Sept. 25, 2008 – PPG introduces glass tints with second-surface MSVD low-E coatings.
As PPG Industries
celebrates its 125th anniversary, the company continues to expand its
product line by introducing Solarban 70XL and Solarban 60 solar
control, tinted glass with low-emissivity coatings on the second
The new product launch marks the latest development from a company that
has been on the forefront of glass innovation since its founding as the
Pittsburgh Plate Glass Co. in 1883.
All PPG tints from the Oceans of Color collection, including Atlantica,
Azuria, Caribia and Solexia glasses, as well as Solargray and
Solarbronze tinted glasses, are now offered with Solarban 70XL or
Solarban 60 solar control, low-E coating on the second surface of the
glass. In addition to providing improved environmental performance, the
availability of second-surface coated tints expands aesthetic options
for architects and building owners. The move also allows customers of
PPG high-performance glass and members of the PPG Certified Fabricator
network, to offer architects and building owners more products with
superior energy performance.
Over the 125 years, PPG has carved a legacy of innovation resulting in
the development of many products and technologies that remain industry
standards, such as Solex (now Solexia) glass, the first heat-absorbing,
energy-efficient glass was introduced in 1934 to a variety of
heat-reflective, spectrally-selective, clear and coated glass products.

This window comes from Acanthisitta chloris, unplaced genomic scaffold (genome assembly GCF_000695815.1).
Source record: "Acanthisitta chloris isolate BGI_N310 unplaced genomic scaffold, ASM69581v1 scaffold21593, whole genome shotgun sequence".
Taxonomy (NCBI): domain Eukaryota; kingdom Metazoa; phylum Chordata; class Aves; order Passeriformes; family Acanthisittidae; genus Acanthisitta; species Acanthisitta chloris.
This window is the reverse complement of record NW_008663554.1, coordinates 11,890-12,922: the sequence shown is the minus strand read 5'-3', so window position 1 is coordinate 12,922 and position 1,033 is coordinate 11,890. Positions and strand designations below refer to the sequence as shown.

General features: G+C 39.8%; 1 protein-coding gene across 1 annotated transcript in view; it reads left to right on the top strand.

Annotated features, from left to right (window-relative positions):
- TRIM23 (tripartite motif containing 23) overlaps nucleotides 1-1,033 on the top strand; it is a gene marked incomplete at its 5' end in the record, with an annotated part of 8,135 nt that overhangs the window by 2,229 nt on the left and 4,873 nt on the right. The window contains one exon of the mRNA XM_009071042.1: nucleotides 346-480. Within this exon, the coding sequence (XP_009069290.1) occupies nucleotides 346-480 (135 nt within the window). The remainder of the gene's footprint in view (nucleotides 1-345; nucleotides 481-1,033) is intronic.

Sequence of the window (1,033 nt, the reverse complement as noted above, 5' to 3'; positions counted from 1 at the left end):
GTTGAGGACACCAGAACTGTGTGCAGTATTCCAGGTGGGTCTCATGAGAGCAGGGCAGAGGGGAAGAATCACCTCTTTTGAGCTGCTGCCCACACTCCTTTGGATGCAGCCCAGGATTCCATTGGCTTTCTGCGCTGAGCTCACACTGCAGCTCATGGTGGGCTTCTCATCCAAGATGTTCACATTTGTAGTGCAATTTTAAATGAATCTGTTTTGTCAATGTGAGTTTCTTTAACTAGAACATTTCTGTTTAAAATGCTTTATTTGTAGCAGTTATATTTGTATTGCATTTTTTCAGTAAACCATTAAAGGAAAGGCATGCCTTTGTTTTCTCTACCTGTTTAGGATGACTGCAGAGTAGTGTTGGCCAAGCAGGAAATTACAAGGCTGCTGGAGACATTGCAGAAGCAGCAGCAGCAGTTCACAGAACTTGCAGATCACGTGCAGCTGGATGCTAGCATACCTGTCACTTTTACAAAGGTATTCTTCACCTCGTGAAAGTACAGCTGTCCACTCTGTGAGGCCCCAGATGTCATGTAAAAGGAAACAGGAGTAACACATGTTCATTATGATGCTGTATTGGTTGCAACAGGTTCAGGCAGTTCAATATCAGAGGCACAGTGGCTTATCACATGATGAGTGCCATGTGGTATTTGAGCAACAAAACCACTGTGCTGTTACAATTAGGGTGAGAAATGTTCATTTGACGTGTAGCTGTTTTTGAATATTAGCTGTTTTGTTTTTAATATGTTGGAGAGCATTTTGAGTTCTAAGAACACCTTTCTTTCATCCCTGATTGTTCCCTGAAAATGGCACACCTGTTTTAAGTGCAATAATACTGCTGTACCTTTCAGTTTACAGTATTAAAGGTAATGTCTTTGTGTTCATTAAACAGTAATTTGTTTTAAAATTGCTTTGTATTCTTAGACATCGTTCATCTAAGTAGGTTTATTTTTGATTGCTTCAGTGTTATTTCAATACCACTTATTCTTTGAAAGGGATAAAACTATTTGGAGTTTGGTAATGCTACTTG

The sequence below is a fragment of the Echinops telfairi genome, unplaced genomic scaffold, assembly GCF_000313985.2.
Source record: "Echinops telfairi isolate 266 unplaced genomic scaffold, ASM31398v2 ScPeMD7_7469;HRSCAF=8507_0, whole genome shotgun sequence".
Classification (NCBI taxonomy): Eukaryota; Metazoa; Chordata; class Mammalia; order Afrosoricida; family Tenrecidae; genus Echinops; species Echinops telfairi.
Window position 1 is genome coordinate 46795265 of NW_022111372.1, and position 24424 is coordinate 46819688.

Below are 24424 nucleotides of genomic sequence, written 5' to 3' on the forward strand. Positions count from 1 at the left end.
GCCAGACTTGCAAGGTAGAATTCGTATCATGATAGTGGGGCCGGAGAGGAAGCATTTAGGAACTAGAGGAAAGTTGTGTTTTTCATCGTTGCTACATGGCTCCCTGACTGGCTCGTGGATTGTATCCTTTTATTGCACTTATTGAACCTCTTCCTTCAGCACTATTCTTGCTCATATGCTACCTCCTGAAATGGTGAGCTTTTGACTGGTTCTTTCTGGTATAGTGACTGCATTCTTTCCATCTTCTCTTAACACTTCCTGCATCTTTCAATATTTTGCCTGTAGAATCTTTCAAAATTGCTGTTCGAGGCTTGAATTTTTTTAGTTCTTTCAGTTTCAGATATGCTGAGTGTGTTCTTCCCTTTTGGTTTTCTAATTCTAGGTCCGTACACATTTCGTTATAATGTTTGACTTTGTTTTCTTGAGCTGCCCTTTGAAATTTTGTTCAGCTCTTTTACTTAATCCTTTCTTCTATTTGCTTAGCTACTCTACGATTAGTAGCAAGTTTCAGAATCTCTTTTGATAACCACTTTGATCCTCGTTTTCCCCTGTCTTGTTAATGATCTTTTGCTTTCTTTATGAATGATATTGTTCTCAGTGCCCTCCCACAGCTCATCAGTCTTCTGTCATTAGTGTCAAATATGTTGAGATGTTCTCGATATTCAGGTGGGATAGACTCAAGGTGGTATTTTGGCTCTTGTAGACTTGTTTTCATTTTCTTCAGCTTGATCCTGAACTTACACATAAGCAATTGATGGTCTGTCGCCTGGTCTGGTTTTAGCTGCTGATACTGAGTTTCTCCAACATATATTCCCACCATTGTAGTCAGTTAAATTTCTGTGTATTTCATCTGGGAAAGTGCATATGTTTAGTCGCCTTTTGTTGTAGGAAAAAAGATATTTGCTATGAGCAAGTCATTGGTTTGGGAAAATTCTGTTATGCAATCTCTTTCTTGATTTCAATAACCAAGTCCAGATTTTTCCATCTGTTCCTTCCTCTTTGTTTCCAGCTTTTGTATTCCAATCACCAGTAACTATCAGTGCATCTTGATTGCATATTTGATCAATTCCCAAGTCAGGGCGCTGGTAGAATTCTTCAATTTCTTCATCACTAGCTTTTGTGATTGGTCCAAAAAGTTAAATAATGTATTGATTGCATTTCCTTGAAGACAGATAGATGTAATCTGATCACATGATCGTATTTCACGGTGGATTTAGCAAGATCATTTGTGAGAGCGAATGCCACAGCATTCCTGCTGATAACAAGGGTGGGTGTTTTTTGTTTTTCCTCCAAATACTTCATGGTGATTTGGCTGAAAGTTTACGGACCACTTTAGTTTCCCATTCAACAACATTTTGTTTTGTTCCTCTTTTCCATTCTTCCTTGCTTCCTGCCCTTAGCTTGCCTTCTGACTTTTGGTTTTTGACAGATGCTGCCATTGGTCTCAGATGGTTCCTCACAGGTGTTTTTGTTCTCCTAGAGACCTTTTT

In 1963 the company became the first U.S. manufacturer to use the float
Today, PPG is a recognized leader in green building products, not just
through the development of environmentally progressive architectural
glass products, but also through its continued efforts to refine and
enhance glass performance for solar power applications such as
photovoltaic glass and large, solar-collecting mirrors.
Vicki Holt, PPG senior vice president, glass and fibre glass, says the
company’s long history in the glass industry and its continuing
commitment to research and development enables it to remain on the
cutting edge of technological development.
“Many people think of glass as a commodity product, but when you
consider its relative abundance, functionality and high-performance
coating technologies, you begin to understand its value as a highly
functional, building material,” Holt says. “We’re already using
high-performance glass to reduce the amount of fossil fuels our
buildings consume, but we’re also learning how to produce glass with
other critical properties and characteristics that will enable it to
conduct a current, or collect and amplify energy from sources such as
the sun. At PPG, we’re devoted to ensuring that glass achieves its
full potential as a building product, as an energy provider and as an
integral part of our future.”
In an independent study, buildings glazed with Solarban 70XL and
Solarban 60 glasses were shown to have significantly lower energy
consumption, greenhouse gas emissions and HVAC requirements than those
glazed with double lite tinted glass and other less advanced glazings.
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